Immigration officials executed the largest workplace raid in more than a decade on a north Texas electronics repair business in early April, resulting in criminal charges against CVE Technology Group and more than 280 employees. The operation in Allen, Texas is the latest headline-grabbing component of immigration enforcement and is yet another signal to businesses to either align with the federal government’s culture of full I-9 compliance or suffer the consequences. In this case, the consequences may include jail time and fines for company officials and deportation for its undocumented workers.
In FY 2018, Immigration and Customs Enforcement (ICE) more than quadrupled the number of worksite investigations over the previous year and received budget increases to ramp up its efforts even further this year. With every move, ICE has made it clear that it will no longer tolerate even good faith mistakes in Employment Eligibility Verification form (I-9) procedures. To that end, the agency has been hiring thousands of new agents and staff who have the authority and willingness to audit any business for any reason.
The agency’s stated goal is to eliminate unfair competitive advantage, but this piece of the puzzle also serves the bigger immigration picture—if illegal immigrants cannot work in the United States, it is reasoned, they will not come. The Pew Research Center estimates that eight million of the eleven million illegal immigrants currently living in this country participate in the workforce. Whether the reality of the numbers will line up with the theory, five percent of workers today are thought to be undocumented, which gives ICE plenty to do.
The Dallas unit of Homeland Security Investigations, the investigative arm of ICE, had received “many tips” that CVE Technology Group which repairs and refurbishes cell phones and other electronics was knowingly hiring undocumented workers presenting fraudulent documents. While it was the company that was the target of the criminal investigation, the agency could not “turn a blind eye” to the almost 300 workers caught up in the sweep ultimately resulting from the audit.
The operation involved more than 200 law enforcement officers. When agents arrived at the business, they put green wristbands on employees deemed to be authorized to work in the US and yellow wristbands on the others. Buses were brought in to transport the employees wearing yellow wristbands—mostly women from Latin American countries—to holding facilities. Throughout the day, frantic family members and friends arrived at the site seeking information on their loved ones, and local immigration lawyers were inundated with pleas for help. By the next day, many workers had been released on humanitarian grounds (such as being a child’s sole caregiver) with orders to appear in court, but 110 remained in custody.
The CEO of the CVE Technology Group claims that the company has always complied with the immigration and employment laws making up I-9 compliance, but the ICE audit of the company’s I-9s reportedly revealed “numerous hiring irregularities” that brought the matter to the level of a criminal investigation. One of the main criteria in such a distinction is whether the company knew that its employees were ineligible to work in the United States. The task of judging the validity of identification documentation is left to an employer, and the legal standard is whether the papers reasonably appear to be valid. Another important factor is whether there is a pattern or practice of violations—which is the biggest evil in I-9 law.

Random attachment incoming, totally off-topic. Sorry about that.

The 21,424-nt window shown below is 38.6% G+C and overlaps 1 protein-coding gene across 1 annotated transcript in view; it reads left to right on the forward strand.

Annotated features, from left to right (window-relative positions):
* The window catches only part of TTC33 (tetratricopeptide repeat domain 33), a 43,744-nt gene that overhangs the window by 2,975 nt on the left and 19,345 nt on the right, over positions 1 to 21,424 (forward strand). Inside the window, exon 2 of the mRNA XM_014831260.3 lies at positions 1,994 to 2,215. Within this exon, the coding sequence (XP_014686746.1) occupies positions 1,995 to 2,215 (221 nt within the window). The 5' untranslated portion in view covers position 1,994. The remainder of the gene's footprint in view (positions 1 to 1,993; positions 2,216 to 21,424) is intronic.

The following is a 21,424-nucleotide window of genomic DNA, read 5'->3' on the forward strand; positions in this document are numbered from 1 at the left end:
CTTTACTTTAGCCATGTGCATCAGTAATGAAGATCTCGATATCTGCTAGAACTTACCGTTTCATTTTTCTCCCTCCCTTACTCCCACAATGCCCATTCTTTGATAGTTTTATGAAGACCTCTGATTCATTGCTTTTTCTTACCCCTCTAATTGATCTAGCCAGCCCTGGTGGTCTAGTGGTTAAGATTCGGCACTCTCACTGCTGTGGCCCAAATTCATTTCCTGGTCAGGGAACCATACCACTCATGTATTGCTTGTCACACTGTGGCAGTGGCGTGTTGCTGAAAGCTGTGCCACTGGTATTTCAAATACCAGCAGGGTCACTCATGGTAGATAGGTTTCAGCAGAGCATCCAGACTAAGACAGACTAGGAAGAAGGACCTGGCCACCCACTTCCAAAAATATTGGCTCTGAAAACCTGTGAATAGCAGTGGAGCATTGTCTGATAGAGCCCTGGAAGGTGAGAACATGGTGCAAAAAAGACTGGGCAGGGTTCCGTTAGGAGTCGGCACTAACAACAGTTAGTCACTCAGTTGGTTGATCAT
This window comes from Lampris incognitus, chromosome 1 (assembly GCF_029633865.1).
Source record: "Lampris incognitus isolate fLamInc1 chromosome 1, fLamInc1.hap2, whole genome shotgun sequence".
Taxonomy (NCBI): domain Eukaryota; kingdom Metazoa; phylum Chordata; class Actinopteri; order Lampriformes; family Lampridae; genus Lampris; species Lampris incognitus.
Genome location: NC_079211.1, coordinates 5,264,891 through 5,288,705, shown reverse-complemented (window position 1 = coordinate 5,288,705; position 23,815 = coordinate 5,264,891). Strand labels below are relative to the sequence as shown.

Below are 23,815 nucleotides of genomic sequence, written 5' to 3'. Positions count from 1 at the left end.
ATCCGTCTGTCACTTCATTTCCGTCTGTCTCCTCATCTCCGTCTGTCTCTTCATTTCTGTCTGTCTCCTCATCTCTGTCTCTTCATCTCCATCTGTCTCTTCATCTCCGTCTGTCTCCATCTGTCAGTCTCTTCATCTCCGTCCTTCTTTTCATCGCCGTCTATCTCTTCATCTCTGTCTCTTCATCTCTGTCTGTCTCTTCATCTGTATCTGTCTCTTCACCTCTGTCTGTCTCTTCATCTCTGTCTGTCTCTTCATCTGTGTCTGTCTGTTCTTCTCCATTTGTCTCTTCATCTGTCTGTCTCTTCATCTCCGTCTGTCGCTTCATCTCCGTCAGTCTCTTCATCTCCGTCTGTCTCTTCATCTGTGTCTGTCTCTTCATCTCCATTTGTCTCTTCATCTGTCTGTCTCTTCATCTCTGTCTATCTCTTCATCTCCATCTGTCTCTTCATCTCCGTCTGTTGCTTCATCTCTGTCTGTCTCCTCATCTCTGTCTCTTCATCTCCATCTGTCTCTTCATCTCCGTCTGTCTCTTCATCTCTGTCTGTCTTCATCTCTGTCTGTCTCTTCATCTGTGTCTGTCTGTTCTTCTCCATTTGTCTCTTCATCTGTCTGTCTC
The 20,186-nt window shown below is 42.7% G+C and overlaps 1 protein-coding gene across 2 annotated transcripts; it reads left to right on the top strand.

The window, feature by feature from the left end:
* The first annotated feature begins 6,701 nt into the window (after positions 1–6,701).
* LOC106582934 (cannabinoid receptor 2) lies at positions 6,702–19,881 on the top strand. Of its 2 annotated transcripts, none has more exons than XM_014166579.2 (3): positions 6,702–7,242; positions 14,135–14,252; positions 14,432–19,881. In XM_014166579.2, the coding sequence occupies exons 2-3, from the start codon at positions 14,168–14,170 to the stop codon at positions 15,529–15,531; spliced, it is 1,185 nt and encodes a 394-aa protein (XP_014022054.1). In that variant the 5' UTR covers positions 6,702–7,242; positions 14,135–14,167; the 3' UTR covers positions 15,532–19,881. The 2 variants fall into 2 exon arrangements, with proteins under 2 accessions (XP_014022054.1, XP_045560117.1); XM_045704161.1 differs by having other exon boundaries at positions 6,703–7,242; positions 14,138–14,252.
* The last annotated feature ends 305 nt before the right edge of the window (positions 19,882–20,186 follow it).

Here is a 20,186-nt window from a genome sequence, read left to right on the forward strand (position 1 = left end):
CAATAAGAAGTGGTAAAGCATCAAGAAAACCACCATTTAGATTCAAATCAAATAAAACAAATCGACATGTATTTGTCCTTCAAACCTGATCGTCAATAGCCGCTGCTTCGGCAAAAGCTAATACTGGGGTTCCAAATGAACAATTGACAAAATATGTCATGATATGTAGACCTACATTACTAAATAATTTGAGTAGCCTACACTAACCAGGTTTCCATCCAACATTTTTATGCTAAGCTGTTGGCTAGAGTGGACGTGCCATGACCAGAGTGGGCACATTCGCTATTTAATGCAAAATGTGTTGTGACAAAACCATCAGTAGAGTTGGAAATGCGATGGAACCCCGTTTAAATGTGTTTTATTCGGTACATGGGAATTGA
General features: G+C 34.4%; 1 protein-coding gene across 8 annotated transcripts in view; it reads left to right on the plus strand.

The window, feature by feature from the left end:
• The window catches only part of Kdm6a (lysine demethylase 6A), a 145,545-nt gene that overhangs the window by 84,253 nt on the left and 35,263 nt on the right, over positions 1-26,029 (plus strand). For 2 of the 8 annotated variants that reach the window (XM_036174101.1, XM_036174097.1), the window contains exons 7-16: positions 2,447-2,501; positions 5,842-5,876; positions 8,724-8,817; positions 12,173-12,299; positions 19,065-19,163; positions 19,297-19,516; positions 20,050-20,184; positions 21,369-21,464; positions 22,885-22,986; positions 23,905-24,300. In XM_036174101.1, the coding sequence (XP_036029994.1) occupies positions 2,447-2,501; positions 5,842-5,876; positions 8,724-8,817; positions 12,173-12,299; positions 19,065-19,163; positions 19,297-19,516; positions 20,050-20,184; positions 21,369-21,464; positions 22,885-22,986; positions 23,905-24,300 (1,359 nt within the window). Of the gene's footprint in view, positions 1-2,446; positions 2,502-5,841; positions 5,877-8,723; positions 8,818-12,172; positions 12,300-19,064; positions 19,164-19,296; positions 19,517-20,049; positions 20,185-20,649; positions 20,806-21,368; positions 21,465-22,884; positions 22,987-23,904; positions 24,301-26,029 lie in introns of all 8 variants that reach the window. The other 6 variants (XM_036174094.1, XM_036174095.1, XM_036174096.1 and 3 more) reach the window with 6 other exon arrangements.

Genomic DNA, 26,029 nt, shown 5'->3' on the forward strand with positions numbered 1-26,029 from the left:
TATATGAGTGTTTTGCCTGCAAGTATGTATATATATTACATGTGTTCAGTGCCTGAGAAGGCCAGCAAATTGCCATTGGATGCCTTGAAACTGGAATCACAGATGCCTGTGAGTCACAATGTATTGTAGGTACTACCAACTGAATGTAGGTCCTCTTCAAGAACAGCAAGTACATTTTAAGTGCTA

Since the Allen raid was executed on a criminal warrant, ICE must have believed the company knew or had reason to know that documents were fraudulent and that there was a suspect pattern to its verification or acceptance of the presented documents. The company and its officers are looking at years of legal wrangling and attorneys’ fees to sort it all out. If ICE can prove its case, civil and criminal penalties and fines could reach into the millions of dollars, and jail time is a real possibility.
While the undocumented workers themselves are not technically considered to be the target of such investigations, they certainly feel the pain of them. Signatures on their I-9s subject them to perjury charges for lying on the forms, and they may also be liable for presenting fraudulent documents. The government has demonstrated its determination to fully enforce immigration laws in any situation, so simple deportation is probably the best-case scenario for the workers. Organizations that help immigrants are working to alleviate this latest panic that has rippled across the country.
Almost every day brings news of further steps being taken to counter illegal immigration through every facet of the body of immigration law. Loopholes are being closed, and scrutiny is being heightened. The message is clear, and employers should heed it—I-9 compliance is the law, and a culture of compliance is mandatory. Businesses must identify weaknesses in their procedures and make every appropriate effort to strengthen and live by them. Failing to do so is a tangible risk to the company’s future.